Left gains at regional conferences

Submitted by Matthew on 13 December, 2017 - 12:18 Author: Micheál MacEoin

Labour Party Regional Conferences were held in November in both London and in Blackpool in the North West and, from thereports, represent a step forward for the left of the party.

Regional Labour Parties remain powerful, with regional directors empowered to oversee selections and regulate other democratic functions of Local Campaign Forums (LCFs) and CLPs. That is why it is important that the bodies elected to hold regional bureaucracies accountable, the Regional Boards, are comprised of left-wing and democratic-minded board members.

At the North West Regional Conference, candidates supported by the Campaign for Labour Party Democracy (CLPD) and Momentum took every seat on the Regional Board and the Conference Arrangements Committee (CAC), the body charged with overseeing the regional conference. London elects its Board members again next year.

The London Regional Conference was important both in policy terms, and in CLP and union delegates' willingness and ability to counter anti-democratic procedural chicanery from the still right-controlled CAC.

In terms of policy, around 50 motions were submitted, with Housing being by far the most popular. The composite housing motion passed brings London Region in to line with national conference policy, supporting rent controls and long-term tenancies for renters, and binding ballot rights for residents in estates up for regeneration. These policies will pile on the pressure on the already-embattled Haringey Development Vehicle (HDV), which increasingly looks out of step with the drift of Labour Party policy locally, regionally and nationally.

Regional Board Youth representative James McAsh reports, for CLPD, that the conference was in a bolshy mood: it was clear that members no longer accept being told what to do by their 'superiors'. Councillors who tried to defend poor decisions were politely but firmly rebuked, and when the Conference Arrangements Committee tried to deny delegates their right to debate rule changes they were challenged and easily defeated.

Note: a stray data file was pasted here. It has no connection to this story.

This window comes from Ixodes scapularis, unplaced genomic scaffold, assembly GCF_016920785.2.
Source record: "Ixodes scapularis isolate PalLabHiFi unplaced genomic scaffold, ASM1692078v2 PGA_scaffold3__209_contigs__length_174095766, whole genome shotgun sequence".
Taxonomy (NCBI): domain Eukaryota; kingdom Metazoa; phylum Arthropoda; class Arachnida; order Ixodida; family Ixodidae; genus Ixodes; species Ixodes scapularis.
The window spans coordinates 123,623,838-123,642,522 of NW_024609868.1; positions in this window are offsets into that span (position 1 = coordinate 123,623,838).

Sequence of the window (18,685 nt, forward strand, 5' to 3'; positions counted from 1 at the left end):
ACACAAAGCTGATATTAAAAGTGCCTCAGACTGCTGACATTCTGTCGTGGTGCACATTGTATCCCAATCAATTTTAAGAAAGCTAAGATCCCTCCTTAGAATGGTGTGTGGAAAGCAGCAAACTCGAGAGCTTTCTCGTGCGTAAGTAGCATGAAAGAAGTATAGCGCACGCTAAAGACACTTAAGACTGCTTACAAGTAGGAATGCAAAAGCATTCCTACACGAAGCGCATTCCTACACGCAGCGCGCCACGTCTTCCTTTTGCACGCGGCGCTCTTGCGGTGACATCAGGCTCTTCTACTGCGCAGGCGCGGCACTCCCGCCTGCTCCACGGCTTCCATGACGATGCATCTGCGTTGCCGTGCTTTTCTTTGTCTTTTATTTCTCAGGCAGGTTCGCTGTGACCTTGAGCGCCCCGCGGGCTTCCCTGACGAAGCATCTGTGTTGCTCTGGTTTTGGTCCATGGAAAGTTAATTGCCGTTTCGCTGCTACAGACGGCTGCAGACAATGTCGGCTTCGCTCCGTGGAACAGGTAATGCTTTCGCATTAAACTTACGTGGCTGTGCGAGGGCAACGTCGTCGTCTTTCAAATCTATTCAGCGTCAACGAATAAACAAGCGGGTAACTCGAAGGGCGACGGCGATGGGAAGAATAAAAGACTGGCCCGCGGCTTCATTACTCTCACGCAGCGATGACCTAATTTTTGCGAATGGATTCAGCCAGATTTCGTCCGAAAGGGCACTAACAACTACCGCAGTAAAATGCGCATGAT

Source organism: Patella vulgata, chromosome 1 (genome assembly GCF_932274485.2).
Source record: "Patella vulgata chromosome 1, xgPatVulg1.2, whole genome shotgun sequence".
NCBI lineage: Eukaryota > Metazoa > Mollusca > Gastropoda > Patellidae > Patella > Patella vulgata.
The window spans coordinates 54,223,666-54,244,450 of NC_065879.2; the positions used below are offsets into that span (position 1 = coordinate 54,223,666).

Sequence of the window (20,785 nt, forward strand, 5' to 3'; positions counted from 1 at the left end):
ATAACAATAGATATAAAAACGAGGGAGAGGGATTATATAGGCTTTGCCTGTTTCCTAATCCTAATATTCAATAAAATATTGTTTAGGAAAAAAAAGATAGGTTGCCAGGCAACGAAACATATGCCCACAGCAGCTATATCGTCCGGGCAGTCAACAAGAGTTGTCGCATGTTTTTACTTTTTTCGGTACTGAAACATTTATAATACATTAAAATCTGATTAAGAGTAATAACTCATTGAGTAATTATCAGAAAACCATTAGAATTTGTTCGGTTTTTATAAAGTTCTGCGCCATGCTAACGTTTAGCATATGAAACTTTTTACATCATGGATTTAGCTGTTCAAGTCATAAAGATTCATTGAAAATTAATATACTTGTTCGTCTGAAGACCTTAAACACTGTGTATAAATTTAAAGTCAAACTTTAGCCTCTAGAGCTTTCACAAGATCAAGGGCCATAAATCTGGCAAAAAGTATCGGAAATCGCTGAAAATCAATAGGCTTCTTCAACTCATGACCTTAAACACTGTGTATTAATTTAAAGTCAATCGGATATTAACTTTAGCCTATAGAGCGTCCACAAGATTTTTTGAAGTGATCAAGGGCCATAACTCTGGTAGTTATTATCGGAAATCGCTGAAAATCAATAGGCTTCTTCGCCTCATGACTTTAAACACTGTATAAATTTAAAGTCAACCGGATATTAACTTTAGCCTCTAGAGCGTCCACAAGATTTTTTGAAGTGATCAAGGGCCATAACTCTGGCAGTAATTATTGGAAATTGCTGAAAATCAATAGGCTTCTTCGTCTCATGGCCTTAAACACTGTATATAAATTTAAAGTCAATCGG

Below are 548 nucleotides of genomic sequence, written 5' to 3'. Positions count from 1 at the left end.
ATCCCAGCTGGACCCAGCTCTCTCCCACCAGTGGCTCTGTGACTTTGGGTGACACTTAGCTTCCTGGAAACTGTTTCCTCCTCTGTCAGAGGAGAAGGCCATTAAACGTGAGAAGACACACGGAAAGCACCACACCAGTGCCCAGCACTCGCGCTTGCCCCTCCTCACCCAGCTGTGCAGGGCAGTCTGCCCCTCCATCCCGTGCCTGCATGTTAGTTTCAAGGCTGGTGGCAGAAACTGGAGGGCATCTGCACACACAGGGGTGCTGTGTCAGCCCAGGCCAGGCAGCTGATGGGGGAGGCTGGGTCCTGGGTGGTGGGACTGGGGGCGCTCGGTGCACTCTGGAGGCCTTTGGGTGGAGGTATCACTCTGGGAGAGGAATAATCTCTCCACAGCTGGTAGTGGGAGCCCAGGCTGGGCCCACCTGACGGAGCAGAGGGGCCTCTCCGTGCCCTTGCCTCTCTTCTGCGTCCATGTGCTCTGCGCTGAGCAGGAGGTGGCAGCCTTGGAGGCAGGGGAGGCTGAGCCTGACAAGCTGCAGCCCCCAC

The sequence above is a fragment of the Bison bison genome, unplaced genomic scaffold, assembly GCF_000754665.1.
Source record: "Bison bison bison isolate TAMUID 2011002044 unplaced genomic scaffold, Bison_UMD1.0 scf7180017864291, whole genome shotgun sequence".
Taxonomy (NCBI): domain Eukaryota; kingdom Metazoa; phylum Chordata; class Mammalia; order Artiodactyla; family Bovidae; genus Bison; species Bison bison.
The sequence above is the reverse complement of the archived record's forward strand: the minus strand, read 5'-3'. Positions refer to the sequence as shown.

As of 2016, the Blair-era proscription on regional rule changes has been reversed, and it was agreed that the London Regional Conference would be annual, with CLPs and affiliates empowered to submit rule changes and motions.

Despite this, the right-controlled CAC attempted this year to prevent rule changes from being heard. This was on the spurious grounds that the Democracy Review led by the National Executive Committee was ongoing, and that any new rule changes would create a conflict. It is wrong to use the Democracy Review to rule out rule changes at Regional Conference just as it had been wrong, following a call from the NEC, to remit the rule changes proposed at the 2017 national conference.

The Democracy Review is, potentially, an opportunity to transform the party but there is a danger it will be controlled from the top-down, and it is already being used to stifle discussion. It should not substitute for a grassroots push for democratisation at all levels of the party.

Rule changes, in the end, were accepted at the London Regional Conference, to head off a potential rebellion from delegates. Two rule changes were proposed and accepted; one, that the CAC be elected by conference delegates and not by the Regional Board and, two, that CLP and Trade Union representatives on the board be increased, with CLP representatives elected by one-member-one-vote (OMOV).

In addition to the business of the London conference, nine workshops were held on policy areas, with delegates being prepared to take a critical approach to the platform speakers (made up primarily of local councillors or Assembly Members). Fringes were organised by liberation groups, affiliates, and campaign organisations such as Momentum.

McAsh reports one important lesson from the Youth fringe: Don't wait for permission from your CLP to organise young people, just do it!

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